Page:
It’s important to understand the tax implications in the country where you reside. Withholding tax at source in Canada will often be credited towards tax payable in your country of residence.

You can apply to have your withholding tax on your CPP/QPP or OAS reduced further. According to the Canada Revenue Agency (CRA): “As a non-resident, it may be beneficial for you to elect under section 217 of the Canadian Income Tax Act to pay tax at the same rate as residents of Canada on your Canadian-source pensions or other benefits.”

In other words, if your income is low, 15% or 25% or whatever required withholding tax rate applies may be too high. Section 217 allows a non-resident to calculate the applicable tax payable as if they were a resident so that they are no worse off than if they lived in Canada and paid tax on that income. If someone has little to no other income beyond their CPP/QPP and OAS, there is a good chance a section 217 would benefit them, particularly if their pensions are not taxed in their country of residence or are taxed at a low rate.

The application form to elect under section 217 can be found here. You can also file a section 217 tax return after the fact to request a retroactive refund if eligible.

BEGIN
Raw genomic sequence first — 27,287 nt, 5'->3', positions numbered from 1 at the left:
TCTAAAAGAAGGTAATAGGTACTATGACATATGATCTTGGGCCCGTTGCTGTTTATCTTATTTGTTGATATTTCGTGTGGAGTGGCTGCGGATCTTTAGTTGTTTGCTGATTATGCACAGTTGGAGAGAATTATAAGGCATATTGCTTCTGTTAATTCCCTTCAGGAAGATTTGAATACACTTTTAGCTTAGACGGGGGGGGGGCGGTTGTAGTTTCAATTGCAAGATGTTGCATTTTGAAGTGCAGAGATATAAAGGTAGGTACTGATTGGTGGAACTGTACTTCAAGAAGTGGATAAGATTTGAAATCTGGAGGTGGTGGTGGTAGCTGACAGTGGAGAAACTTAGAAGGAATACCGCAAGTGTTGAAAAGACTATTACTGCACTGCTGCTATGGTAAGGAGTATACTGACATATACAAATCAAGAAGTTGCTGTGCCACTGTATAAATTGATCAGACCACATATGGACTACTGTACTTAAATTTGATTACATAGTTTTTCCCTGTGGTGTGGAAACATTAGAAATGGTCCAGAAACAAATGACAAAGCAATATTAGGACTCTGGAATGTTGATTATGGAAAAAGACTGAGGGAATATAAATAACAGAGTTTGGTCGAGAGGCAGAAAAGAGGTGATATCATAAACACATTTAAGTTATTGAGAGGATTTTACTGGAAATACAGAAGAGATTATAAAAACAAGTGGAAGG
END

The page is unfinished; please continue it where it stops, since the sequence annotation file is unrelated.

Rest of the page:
There is an OAS Recovery Tax if your net world income for the year exceeds a threshold, which is $74,789 for 2017 (a threshold that is generally increased each year with inflation). The recovery tax is calculated based on an Old Age Security Return of Income you must file each year to report your net world income. There are currently 42 countries that have a tax treaty with Canada so that OAS Recovery Tax does not apply regardless of income.

RRSPs

Income and growth in a Registered Retirement Savings Plan (RRSP) is considered tax-free in many foreign countries. Canada has numerous tax treaties that deal with the taxation of various income sources, including “pensions and annuities” like RRSPs.

Non-residents generally don’t contribute to RRSPs, because if they aren’t filing Canadian tax returns, RRSP contributions won’t provide a tax deduction like if they were residents.

Investing can be tricky as a non-resident, as some financial institutions cannot or will not work with foreigners (though RRSPs are often exempt). Certain Canadian investments cannot be purchased by non-residents either, though they can often continue to be held if you owned them before becoming a non-resident.